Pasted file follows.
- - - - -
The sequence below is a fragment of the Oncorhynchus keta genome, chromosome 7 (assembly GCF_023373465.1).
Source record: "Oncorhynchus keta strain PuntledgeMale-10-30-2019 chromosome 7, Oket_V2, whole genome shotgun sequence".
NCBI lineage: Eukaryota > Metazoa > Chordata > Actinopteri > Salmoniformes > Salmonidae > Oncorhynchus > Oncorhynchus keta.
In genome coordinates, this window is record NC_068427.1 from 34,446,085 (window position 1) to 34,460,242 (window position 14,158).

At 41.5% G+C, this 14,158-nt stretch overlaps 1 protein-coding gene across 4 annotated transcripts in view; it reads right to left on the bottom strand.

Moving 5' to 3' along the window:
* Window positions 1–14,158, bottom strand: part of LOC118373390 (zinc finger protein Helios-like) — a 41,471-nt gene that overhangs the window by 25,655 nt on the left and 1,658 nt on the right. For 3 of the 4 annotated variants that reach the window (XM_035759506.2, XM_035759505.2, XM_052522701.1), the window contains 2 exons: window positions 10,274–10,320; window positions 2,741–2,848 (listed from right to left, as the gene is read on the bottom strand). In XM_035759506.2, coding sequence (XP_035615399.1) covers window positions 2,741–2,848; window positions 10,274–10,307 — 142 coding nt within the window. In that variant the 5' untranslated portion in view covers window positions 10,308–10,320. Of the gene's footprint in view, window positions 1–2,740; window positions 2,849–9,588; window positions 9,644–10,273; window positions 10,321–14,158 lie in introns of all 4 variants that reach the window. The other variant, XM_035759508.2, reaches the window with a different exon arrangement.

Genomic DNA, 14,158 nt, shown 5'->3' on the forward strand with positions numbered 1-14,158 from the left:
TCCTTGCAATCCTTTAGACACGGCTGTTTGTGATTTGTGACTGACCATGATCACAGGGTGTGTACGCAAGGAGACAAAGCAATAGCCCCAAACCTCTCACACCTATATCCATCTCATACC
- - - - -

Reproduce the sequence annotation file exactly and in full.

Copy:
The sequence below is a fragment of the Oncorhynchus keta genome, chromosome 7 (assembly GCF_023373465.1).
Source record: "Oncorhynchus keta strain PuntledgeMale-10-30-2019 chromosome 7, Oket_V2, whole genome shotgun sequence".
NCBI lineage: Eukaryota > Metazoa > Chordata > Actinopteri > Salmoniformes > Salmonidae > Oncorhynchus > Oncorhynchus keta.
In genome coordinates, this window is record NC_068427.1 from 34,446,085 (window position 1) to 34,460,242 (window position 14,158).

At 41.5% G+C, this 14,158-nt stretch overlaps 1 protein-coding gene across 4 annotated transcripts in view; it reads right to left on the bottom strand.

Moving 5' to 3' along the window:
* Window positions 1–14,158, bottom strand: part of LOC118373390 (zinc finger protein Helios-like) — a 41,471-nt gene that overhangs the window by 25,655 nt on the left and 1,658 nt on the right. For 3 of the 4 annotated variants that reach the window (XM_035759506.2, XM_035759505.2, XM_052522701.1), the window contains 2 exons: window positions 10,274–10,320; window positions 2,741–2,848 (listed from right to left, as the gene is read on the bottom strand). In XM_035759506.2, coding sequence (XP_035615399.1) covers window positions 2,741–2,848; window positions 10,274–10,307 — 142 coding nt within the window. In that variant the 5' untranslated portion in view covers window positions 10,308–10,320. Of the gene's footprint in view, window positions 1–2,740; window positions 2,849–9,588; window positions 9,644–10,273; window positions 10,321–14,158 lie in introns of all 4 variants that reach the window. The other variant, XM_035759508.2, reaches the window with a different exon arrangement.

Genomic DNA, 14,158 nt, shown 5'->3' on the forward strand with positions numbered 1-14,158 from the left:
TCCTTGCAATCCTTTAGACACGGCTGTTTGTGATTTGTGACTGACCATGATCACAGGGTGTGTACGCAAGGAGACAAAGCAATAGCCCCAAACCTCTCACACCTATATCCATCTCATACC